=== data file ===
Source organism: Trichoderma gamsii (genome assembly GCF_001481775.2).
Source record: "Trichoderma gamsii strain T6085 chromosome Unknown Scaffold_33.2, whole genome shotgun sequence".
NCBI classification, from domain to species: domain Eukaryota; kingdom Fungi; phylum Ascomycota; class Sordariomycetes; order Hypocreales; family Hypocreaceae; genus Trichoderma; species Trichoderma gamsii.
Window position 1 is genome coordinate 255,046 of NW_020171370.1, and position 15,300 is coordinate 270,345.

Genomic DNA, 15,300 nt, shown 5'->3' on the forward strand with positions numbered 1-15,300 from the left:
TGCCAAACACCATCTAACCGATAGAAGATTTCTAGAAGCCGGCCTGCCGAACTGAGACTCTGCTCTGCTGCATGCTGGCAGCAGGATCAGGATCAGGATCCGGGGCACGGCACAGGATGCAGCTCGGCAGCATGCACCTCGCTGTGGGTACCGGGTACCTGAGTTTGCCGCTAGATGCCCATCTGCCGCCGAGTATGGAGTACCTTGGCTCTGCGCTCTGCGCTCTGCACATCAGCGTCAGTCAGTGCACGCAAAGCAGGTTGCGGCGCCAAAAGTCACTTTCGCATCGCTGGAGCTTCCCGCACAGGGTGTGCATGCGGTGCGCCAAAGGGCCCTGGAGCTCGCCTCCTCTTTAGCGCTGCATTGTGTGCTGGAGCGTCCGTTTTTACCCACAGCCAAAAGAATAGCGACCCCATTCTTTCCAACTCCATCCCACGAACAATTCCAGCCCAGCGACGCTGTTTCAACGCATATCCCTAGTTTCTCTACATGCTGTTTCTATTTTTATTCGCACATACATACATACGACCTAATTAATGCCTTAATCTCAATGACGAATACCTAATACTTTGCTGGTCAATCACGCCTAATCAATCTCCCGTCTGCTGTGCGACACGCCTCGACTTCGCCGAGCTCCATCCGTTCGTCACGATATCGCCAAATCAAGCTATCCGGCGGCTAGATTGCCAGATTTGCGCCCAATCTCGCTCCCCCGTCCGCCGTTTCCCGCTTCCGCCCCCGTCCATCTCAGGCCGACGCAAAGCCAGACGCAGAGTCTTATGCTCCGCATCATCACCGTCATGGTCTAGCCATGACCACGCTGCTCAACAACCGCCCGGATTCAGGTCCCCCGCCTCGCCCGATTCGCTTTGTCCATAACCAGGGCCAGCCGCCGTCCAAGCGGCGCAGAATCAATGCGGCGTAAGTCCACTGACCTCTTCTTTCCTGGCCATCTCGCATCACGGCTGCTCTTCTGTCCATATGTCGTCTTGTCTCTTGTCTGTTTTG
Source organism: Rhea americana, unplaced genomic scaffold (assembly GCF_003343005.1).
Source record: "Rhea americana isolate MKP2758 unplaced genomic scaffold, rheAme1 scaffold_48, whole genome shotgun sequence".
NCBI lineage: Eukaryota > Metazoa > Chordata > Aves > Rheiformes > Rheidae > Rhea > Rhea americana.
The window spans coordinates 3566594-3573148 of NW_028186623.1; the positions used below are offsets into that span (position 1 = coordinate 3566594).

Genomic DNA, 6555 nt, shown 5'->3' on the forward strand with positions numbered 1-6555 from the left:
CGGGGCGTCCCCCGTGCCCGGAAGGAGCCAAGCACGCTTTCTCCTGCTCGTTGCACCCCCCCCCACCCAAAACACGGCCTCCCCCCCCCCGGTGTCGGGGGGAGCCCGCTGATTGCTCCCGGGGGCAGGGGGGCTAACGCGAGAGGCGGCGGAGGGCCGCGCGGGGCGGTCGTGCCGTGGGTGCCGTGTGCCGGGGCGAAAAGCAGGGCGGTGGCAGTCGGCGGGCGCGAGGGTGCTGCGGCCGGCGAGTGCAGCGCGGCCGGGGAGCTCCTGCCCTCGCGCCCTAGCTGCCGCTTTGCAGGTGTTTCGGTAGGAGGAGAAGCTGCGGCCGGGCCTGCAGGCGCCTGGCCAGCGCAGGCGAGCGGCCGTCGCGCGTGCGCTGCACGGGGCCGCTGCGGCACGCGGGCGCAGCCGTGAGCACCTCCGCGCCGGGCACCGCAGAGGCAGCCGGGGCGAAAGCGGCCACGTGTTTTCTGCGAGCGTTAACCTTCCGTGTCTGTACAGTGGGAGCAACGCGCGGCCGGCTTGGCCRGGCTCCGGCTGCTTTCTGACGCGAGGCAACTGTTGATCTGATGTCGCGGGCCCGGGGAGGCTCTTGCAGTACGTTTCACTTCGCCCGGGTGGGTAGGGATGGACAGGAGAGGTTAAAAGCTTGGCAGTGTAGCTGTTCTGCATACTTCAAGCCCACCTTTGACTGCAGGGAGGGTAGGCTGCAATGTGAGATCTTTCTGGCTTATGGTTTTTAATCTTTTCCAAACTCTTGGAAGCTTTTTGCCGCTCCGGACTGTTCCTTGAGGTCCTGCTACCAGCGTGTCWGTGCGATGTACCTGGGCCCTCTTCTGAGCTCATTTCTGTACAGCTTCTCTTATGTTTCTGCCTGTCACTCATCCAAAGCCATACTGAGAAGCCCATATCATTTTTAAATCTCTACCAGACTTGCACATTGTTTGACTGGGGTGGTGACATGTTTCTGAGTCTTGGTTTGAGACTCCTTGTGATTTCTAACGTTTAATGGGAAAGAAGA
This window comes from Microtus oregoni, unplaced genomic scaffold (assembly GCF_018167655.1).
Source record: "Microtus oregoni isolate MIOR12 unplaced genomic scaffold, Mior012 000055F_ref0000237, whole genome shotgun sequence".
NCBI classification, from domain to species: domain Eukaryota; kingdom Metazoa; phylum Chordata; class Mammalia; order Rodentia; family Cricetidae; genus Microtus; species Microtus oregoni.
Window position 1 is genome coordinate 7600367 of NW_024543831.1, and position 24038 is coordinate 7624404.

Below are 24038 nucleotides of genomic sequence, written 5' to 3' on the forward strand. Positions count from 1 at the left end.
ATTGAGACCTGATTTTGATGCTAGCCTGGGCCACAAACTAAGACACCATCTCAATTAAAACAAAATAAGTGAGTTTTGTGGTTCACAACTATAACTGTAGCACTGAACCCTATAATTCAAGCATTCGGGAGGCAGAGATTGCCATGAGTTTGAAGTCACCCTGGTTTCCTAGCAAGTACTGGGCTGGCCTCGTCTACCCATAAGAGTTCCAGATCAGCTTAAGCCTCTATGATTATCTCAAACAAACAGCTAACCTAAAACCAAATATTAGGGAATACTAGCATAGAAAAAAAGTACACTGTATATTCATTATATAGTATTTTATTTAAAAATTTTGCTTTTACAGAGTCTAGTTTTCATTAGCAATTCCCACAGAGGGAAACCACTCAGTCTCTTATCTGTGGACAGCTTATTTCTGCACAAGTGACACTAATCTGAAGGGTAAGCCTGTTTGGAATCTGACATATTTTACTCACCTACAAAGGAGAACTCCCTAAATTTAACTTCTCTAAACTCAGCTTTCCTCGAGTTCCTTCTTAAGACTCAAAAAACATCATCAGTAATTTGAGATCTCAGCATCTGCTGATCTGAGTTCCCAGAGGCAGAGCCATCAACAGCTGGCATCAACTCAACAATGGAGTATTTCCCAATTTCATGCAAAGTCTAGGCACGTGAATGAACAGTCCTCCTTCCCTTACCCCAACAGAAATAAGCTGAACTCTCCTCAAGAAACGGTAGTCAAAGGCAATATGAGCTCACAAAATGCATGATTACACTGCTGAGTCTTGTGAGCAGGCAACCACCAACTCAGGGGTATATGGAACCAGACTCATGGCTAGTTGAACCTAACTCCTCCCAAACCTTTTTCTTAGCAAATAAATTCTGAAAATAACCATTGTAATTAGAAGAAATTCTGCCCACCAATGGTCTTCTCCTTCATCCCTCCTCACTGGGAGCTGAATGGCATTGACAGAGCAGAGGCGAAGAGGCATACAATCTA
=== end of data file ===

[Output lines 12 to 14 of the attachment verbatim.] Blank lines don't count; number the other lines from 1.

CGGGGCGTCCCCCGTGCCCGGAAGGAGCCAAGCACGCTTTCTCCTGCTCGTTGCACCCCCCCCCACCCAAAACACGGCCTCCCCCCCCCCGGTGTCGGGGGGAGCCCGCTGATTGCTCCCGGGGGCAGGGGGGCTAACGCGAGAGGCGGCGGAGGGCCGCGCGGGGCGGTCGTGCCGTGGGTGCCGTGTGCCGGGGCGAAAAGCAGGGCGGTGGCAGTCGGCGGGCGCGAGGGTGCTGCGGCCGGCGAGTGCAGCGCGGCCGGGGAGCTCCTGCCCTCGCGCCCTAGCTGCCGCTTTGCAGGTGTTTCGGTAGGAGGAGAAGCTGCGGCCGGGCCTGCAGGCGCCTGGCCAGCGCAGGCGAGCGGCCGTCGCGCGTGCGCTGCACGGGGCCGCTGCGGCACGCGGGCGCAGCCGTGAGCACCTCCGCGCCGGGCACCGCAGAGGCAGCCGGGGCGAAAGCGGCCACGTGTTTTCTGCGAGCGTTAACCTTCCGTGTCTGTACAGTGGGAGCAACGCGCGGCCGGCTTGGCCRGGCTCCGGCTGCTTTCTGACGCGAGGCAACTGTTGATCTGATGTCGCGGGCCCGGGGAGGCTCTTGCAGTACGTTTCACTTCGCCCGGGTGGGTAGGGATGGACAGGAGAGGTTAAAAGCTTGGCAGTGTAGCTGTTCTGCATACTTCAAGCCCACCTTTGACTGCAGGGAGGGTAGGCTGCAATGTGAGATCTTTCTGGCTTATGGTTTTTAATCTTTTCCAAACTCTTGGAAGCTTTTTGCCGCTCCGGACTGTTCCTTGAGGTCCTGCTACCAGCGTGTCWGTGCGATGTACCTGGGCCCTCTTCTGAGCTCATTTCTGTACAGCTTCTCTTATGTTTCTGCCTGTCACTCATCCAAAGCCATACTGAGAAGCCCATATCATTTTTAAATCTCTACCAGACTTGCACATTGTTTGACTGGGGTGGTGACATGTTTCTGAGTCTTGGTTTGAGACTCCTTGTGATTTCTAACGTTTAATGGGAAAGAAGA
This window comes from Microtus oregoni, unplaced genomic scaffold (assembly GCF_018167655.1).
Source record: "Microtus oregoni isolate MIOR12 unplaced genomic scaffold, Mior012 000055F_ref0000237, whole genome shotgun sequence".